– First published in Situations VI.
- Les Communistes ont Peur de la Révolution (1969)
- Das Vietnam Tribunal (1970)
– Editor, with Bertrand Russell.
- War Crimes in Vietnam (1971)
– With Vladimir Dedijer.
- L’Idiot de la Famille (1971)
(The Family Idiot: Gustave Flaubert, 1821-1857)
- Un Théâtre de Situations (1973)
(Sartre on Theater)
- Oeuvres Romanesques (1981)
- Mallarmé, la Lucidité et sa Face d’Ombre (1986)
(Mallarmé, or the Poet of Nothingness)
- Écrits de Jeunesse (1990)
Memoirs, Journal, Correspondence, Interviews
- Sartre par Lui-Même (1959)
(Sartre by Himself)
- Les Mots (1963)
(The Words; Words)
- Lettres au Castor et a Quelques Autres (1984)
- Volume 1: 1926 – 1939
(Witness to My Life: The Letters of Jean-Paul Sartre to Simone de Beauvoir)
- Volume 2: 1940 – 1963
(Quiet Moments in a War: The Letters of Jean-Paul Sartre to Simone de Beauvoir, 1940 – 1963)
- – With Simone de Beauvoir.
- Volume 1: 1926 – 1939
- Le Scénario Freud (1984)
(The Freud Scenario)
- Carnets de la drôle de Guerre (1983)
- The War Diaries of Jean-Paul Sartre (1985)
- La Cérémonie des Adieux; Entretiens avec Jean-Paul Sartre: Août–Septembre 1974 (1987)
- Notes from a Phony War (1995)
- L’Espoir Maintenant (1991)
(Hope Now: The 1980 Interviews)
– With Benny Lévy.
A Selection of Quotes
Huis clos (No Exit)
“L’enfer, c’est les autres.”
(“Hell is other people.”)
“I think of death only with tranquility, as an end. I refuse to let death hamper life. Death must enter life only to define it.”
Existentialism is a Humanism
“We will freedom for freedom’s sake, in and through particular circumstances. And in thus willing freedom, we discover that it depends entirely upon the freedom of others and that the freedom of others depends upon our own. Obviously, freedom as the definition of a man does not depend upon others, but as soon as there is a commitment, I am obliged to will the liberty of others at the same time as my own. I cannot make liberty my aim unless I make that of others equally my aim.”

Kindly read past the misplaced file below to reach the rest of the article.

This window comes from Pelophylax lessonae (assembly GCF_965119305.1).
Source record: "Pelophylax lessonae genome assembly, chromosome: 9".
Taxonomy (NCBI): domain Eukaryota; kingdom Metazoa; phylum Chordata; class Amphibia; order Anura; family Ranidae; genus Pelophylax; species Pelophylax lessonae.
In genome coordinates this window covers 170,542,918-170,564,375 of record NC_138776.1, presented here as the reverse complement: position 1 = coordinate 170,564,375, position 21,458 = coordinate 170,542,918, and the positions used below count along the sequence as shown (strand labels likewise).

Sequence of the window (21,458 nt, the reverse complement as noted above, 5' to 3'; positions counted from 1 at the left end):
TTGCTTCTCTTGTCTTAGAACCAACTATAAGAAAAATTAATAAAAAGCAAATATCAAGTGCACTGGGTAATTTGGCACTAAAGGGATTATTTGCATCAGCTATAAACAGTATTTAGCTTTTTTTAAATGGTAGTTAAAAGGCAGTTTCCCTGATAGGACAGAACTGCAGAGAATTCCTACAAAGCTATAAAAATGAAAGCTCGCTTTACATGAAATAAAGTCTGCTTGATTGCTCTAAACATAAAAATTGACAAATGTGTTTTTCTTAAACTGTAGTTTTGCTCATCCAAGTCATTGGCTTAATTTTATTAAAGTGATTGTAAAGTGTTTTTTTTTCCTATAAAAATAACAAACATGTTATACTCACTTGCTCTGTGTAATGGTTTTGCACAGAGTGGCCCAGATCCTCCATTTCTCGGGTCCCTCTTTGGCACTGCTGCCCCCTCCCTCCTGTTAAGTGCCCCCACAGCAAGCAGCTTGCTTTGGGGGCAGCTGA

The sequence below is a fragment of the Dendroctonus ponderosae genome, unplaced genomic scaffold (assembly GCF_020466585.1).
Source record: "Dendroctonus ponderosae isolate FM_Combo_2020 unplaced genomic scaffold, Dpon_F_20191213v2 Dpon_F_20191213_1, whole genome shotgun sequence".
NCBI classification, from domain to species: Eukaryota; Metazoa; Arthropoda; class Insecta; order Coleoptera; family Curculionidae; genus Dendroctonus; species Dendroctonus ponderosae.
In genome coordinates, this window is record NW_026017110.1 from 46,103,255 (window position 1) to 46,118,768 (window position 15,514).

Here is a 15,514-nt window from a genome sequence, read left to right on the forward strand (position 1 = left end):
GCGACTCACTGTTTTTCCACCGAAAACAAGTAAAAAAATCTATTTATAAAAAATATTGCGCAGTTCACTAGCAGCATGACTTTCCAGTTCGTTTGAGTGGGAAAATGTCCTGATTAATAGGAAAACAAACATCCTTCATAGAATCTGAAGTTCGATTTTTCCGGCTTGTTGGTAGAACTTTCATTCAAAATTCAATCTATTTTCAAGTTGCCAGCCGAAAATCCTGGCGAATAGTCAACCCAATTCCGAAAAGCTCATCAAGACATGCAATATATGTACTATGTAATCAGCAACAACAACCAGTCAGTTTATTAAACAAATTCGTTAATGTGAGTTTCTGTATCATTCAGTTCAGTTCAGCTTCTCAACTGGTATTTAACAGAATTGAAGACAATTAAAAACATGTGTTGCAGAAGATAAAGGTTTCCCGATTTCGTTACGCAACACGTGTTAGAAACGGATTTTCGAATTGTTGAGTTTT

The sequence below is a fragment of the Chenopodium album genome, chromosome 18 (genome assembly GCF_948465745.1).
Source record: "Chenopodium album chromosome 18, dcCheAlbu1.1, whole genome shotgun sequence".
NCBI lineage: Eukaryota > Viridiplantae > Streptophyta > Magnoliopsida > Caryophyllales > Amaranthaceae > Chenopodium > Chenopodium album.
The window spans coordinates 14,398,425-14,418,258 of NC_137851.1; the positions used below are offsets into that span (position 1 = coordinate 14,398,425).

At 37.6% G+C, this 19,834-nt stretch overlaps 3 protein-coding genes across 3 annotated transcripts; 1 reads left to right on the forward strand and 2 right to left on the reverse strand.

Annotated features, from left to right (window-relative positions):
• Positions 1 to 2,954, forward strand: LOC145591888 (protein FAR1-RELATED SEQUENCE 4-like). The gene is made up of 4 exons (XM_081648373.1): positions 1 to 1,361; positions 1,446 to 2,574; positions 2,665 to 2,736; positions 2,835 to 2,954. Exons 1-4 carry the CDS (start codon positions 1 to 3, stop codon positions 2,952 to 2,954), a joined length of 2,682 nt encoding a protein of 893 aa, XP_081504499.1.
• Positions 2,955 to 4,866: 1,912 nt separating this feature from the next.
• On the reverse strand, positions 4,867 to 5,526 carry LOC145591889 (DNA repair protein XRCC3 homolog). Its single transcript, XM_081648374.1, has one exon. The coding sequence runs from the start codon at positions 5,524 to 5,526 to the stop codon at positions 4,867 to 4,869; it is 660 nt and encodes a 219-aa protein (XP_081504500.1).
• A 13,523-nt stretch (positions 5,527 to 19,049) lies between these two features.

“What do we mean by saying that existence precedes essence? We mean that man first of all exists, encounters himself, surges up in the world-and defines himself afterward.”
Being and Nothingness
“Man is condemned to be free; because once thrown into the world, he is responsible for everything he does.”
L’imagination (Imagination: A Psychological Critique)
“Imagination is not an empirical or superadded power of consciousness, it is the whole of consciousness as it realizes its freedom.”
“Be quiet! Anyone can spit in my face, and call me a criminal and a prostitute. But no one has the right to judge my remorse.”
Jupiter: I am not your king, impudent larva? Who then has created you?
Orestes: You. But you should not have created me free.”
Les Mains sales
Karsky: I met your father last week. Are you still interested in hearing how he is doing?
Karsky: It is very probable that you will be responsible for his death.
Hugo: It is virtually certain that he is responsible for my life. We are even.”
“It is the good children, Madame, who make the most terrible revolutionaries. They say nothing, they do not hide under the table, they eat only one sweet at a time, but later on, they make Society pay dearly for it!”
Le diable et le bon dieu
“When the rich wage war it’s the poor who die.”
“What then did you expect when you unbound the gag that muted those black mouths? That they would chant your praises? Did you think that when those heads that our fathers had forcibly bowed down to the ground were raised again, you would find adoration in their eyes?”
The Age of Reason
“She smiled and said with an ecstatic air: “It shines like a little diamond.”
“This moment. It is round, it hangs in empty space like a little diamond; I am eternal.
- The UK Sartre Society
- Jean Paul Sartre’s Nobel Prize biography
- Jean-Paul Sartre in the Stanford Encyclopedia of Philosophy
- “Existentialism” in the Stanford Encyclopedia of Philosophy
- Jean-Paul Sartre’s biography at the Kirjasto Authors’ Calendar
- Jean-Paul Sartre at Britannica.com
- Reviews and blog posts related to Jean-Paul Sartre on this blog, Lioness at Large